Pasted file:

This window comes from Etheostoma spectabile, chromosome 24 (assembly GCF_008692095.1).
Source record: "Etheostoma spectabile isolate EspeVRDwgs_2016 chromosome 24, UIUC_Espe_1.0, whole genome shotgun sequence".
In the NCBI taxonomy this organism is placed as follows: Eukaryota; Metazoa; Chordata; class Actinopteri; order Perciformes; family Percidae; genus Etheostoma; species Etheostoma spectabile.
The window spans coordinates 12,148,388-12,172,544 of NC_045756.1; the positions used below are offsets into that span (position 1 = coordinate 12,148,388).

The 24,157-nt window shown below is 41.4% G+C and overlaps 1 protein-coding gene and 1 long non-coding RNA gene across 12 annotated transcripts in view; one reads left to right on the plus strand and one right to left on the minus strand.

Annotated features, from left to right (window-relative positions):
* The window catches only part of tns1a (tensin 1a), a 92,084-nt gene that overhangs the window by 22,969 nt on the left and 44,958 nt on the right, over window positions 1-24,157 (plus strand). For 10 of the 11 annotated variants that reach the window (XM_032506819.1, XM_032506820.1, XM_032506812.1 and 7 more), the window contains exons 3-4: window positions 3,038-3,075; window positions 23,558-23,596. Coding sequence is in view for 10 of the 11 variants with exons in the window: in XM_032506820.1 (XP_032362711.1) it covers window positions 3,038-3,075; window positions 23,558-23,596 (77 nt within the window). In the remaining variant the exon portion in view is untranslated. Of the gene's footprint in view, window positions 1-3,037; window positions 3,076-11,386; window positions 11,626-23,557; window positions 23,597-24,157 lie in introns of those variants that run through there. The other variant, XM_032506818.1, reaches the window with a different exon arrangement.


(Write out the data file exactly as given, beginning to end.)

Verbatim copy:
This window comes from Etheostoma spectabile, chromosome 24 (assembly GCF_008692095.1).
Source record: "Etheostoma spectabile isolate EspeVRDwgs_2016 chromosome 24, UIUC_Espe_1.0, whole genome shotgun sequence".
In the NCBI taxonomy this organism is placed as follows: Eukaryota; Metazoa; Chordata; class Actinopteri; order Perciformes; family Percidae; genus Etheostoma; species Etheostoma spectabile.
The window spans coordinates 12,148,388-12,172,544 of NC_045756.1; the positions used below are offsets into that span (position 1 = coordinate 12,148,388).

The 24,157-nt window shown below is 41.4% G+C and overlaps 1 protein-coding gene and 1 long non-coding RNA gene across 12 annotated transcripts in view; one reads left to right on the plus strand and one right to left on the minus strand.

Annotated features, from left to right (window-relative positions):
* The window catches only part of tns1a (tensin 1a), a 92,084-nt gene that overhangs the window by 22,969 nt on the left and 44,958 nt on the right, over window positions 1-24,157 (plus strand). For 10 of the 11 annotated variants that reach the window (XM_032506819.1, XM_032506820.1, XM_032506812.1 and 7 more), the window contains exons 3-4: window positions 3,038-3,075; window positions 23,558-23,596. Coding sequence is in view for 10 of the 11 variants with exons in the window: in XM_032506820.1 (XP_032362711.1) it covers window positions 3,038-3,075; window positions 23,558-23,596 (77 nt within the window). In the remaining variant the exon portion in view is untranslated. Of the gene's footprint in view, window positions 1-3,037; window positions 3,076-11,386; window positions 11,626-23,557; window positions 23,597-24,157 lie in introns of those variants that run through there. The other variant, XM_032506818.1, reaches the window with a different exon arrangement.